Gill also spoke about suspensions and expulsions as a means of dealing with unruly students. While AUSD leads other Contra Costa County school districts in suspensions and expulsions, according to Gill, “Suspending a child that doesn’t want to be in our schools isn’t effective.”

Gill later elaborated on his comments, explaining in more detail his thinking on school discipline.

District administrators have been working with our school administrators on an ongoing basis to find ways to address discipline issues that will create lasting, meaningful results,” Gill said. “Despite these efforts, the number of suspensions and expulsions are up over the same time period from last year. The increase is of concern to both staff and district administrators, and we continue to monitor and examine this situation closely.”

We have worked hard to build a discipline process that is effective, and that is fair and objective. Our discipline, and everything we do in our district, is built on the belief that no child, regardless of circumstances or background, is expendable in our community. I think educators recognize that all forms of discipline have limitations to their effectiveness, and that what works in one situation may not work in another. For example, suspending a child who doesn’t want to be in school in the first place – and who sees no consequences at home for the suspension – is not a lasting solution. Many expulsions, by law, are not permanent. So, while school site administrators certainly use suspensions and expulsions as a mean of discipline, they represent the top end of the discipline spectrum, and in some cases, neither may be truly a lasting solution.”

The work of keeping our schools safe for our students and our staff is our highest priority, and it is a task that requires constant attention and focus. Meaningful, lasting solutions will require the participation of everyone involved, and we are pleased our community is engaging in the kind of dialogue that is necessary to find the answers to a complex problem.”

During public comments, several people spoke on safety-related matters, expressing a wide-range of views. Gil Murillo, for the second time in two board meetings, called for the removal of Principal Ken Gardner from Deer Valley High School (DVHS). Murillo said that many parents had, “lost confidence” in Gardner’s leadership, citing teachers, parents, and students speaking out repeatedly at school board meetings about violence at that school.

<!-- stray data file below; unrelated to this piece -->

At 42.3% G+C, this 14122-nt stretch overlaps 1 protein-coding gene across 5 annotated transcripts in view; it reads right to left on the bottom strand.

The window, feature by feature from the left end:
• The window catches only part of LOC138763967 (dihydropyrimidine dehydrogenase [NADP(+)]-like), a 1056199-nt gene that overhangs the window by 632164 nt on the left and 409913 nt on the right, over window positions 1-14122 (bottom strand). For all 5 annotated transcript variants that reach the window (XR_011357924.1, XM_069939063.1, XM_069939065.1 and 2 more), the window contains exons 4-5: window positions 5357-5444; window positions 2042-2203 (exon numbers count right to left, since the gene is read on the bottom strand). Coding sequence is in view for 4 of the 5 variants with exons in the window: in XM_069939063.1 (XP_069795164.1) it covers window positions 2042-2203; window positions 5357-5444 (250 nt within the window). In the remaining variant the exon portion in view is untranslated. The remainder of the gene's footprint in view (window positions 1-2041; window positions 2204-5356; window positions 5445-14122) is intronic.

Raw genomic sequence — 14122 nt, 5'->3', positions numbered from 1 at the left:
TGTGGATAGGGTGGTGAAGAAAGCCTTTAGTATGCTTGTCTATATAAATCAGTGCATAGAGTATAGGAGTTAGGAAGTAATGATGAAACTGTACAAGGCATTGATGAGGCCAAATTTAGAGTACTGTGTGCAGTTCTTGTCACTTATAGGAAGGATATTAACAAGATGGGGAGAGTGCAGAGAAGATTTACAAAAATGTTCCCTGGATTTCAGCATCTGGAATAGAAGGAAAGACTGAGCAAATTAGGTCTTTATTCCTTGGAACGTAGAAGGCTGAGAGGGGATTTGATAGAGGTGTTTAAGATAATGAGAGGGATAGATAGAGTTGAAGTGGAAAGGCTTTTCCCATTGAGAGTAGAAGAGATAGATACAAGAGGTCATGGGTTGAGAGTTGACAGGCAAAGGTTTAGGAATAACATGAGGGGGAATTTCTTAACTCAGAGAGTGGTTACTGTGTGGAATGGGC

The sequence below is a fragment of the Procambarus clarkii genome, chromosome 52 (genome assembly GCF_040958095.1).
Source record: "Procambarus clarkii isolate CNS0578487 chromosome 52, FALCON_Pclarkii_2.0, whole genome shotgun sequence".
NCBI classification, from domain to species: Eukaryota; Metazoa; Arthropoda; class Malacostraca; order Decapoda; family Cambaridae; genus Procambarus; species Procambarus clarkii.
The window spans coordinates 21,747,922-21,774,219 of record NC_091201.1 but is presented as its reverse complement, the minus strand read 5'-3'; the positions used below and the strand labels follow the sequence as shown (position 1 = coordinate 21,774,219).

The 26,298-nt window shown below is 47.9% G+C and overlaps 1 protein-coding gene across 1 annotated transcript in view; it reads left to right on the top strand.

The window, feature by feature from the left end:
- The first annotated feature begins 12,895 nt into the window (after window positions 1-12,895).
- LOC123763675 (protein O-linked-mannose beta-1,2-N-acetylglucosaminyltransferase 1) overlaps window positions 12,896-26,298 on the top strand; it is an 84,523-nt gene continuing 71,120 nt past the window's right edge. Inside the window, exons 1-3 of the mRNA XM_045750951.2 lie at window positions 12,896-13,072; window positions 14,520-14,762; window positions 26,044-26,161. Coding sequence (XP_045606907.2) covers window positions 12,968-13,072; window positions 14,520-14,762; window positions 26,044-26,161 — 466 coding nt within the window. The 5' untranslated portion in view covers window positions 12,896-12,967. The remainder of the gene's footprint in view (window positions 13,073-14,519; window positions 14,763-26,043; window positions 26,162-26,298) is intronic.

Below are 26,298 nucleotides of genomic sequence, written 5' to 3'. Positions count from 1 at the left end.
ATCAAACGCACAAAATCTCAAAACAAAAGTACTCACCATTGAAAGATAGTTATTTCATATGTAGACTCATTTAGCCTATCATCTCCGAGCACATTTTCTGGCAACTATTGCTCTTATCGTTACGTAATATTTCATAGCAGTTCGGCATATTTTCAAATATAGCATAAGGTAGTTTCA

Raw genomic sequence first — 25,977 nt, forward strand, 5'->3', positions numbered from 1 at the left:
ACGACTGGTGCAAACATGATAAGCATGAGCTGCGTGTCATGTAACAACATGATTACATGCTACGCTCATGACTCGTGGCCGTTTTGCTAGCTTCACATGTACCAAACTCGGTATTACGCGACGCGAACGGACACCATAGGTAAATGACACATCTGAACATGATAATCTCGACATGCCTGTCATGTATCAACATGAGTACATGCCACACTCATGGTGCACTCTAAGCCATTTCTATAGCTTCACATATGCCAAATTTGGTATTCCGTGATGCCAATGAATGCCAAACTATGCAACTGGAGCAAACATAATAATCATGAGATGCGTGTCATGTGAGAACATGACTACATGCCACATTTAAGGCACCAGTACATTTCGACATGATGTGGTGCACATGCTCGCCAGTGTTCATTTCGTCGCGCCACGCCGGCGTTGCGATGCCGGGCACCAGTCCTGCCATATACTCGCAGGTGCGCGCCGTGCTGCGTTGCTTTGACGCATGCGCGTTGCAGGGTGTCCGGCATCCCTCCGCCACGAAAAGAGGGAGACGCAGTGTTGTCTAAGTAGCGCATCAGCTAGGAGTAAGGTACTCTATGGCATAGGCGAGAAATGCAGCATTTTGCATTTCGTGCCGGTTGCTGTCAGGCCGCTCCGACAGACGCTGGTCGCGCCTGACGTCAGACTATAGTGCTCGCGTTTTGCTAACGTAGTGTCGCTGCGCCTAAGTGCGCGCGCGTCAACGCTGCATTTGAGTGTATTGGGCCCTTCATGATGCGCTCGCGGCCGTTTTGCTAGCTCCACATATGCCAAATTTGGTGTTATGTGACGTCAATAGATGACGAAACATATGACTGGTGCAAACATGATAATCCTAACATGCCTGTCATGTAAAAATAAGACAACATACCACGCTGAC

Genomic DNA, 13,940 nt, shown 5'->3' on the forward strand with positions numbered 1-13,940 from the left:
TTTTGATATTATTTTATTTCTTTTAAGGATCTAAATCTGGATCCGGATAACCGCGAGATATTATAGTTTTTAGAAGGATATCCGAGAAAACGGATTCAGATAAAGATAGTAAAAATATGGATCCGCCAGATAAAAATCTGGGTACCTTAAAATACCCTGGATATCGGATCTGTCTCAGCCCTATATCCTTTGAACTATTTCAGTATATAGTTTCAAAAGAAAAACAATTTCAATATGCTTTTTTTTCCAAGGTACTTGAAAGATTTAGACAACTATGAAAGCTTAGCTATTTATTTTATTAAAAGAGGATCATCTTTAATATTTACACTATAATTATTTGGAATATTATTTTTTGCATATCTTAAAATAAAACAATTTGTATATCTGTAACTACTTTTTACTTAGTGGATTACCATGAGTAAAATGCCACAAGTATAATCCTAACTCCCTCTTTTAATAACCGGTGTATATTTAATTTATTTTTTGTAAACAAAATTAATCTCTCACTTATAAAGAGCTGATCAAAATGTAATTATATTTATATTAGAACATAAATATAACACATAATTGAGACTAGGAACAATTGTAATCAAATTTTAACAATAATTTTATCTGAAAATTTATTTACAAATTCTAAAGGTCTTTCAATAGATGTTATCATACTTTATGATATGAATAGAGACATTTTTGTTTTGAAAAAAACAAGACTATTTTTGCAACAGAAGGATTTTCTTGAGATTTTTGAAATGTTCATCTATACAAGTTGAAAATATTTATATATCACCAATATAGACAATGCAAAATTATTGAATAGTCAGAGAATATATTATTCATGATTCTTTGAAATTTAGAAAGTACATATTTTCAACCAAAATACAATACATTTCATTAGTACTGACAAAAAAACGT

A student who said she attends Dallas Ranch Middle School expressed similar concerns. There is, “uncontrolled violence in our school,” she said. “Kids are terrified to come to school,” she continued, “the [incidents] get more violent all the time.” She also said, “The students do know the blind spots. We need more teachers and more site security.”

Another aspect of school discipline was addressed by Willie Mims, Education Chair of the NAACP. Speaking after a presentation by Principal John Jimno of Park Middle School, Mims said, “The African American subgroup had tremendously disproportionate suspensions last year” at that school. Mims asked, “What have you done to address this problem that you have here?”

Jimno asked for the opportunity to respond to the question posed by Mims, and the board granted his request. “It’s a fact, I agree, I don’t duck away from that,” said Jimno. “Students of color are suspended more than anyone else. We’ve had policies in place that unintentionally caused that. The answers will come from trying different things. I don’t have the answers for you yet.”

Another student, Alejandra Amigo, a junior at DVHS, and cofounder of a group called Students in Action (SIA), announced a meeting that her group was planning for 3:00 p.m. on Friday, October 31, at the DVHS amphitheater.

We will be discussing the recent negative news about our school so that we can help the problems stop and also get the word out about a Peace Walk that the Student in Action program is planning,” she said in a subsequent statement. “This meeting will also express to the community that Deer Valley High School has many students that want to learn and are positive members of our community.” Amigo invited all present to attend the meeting.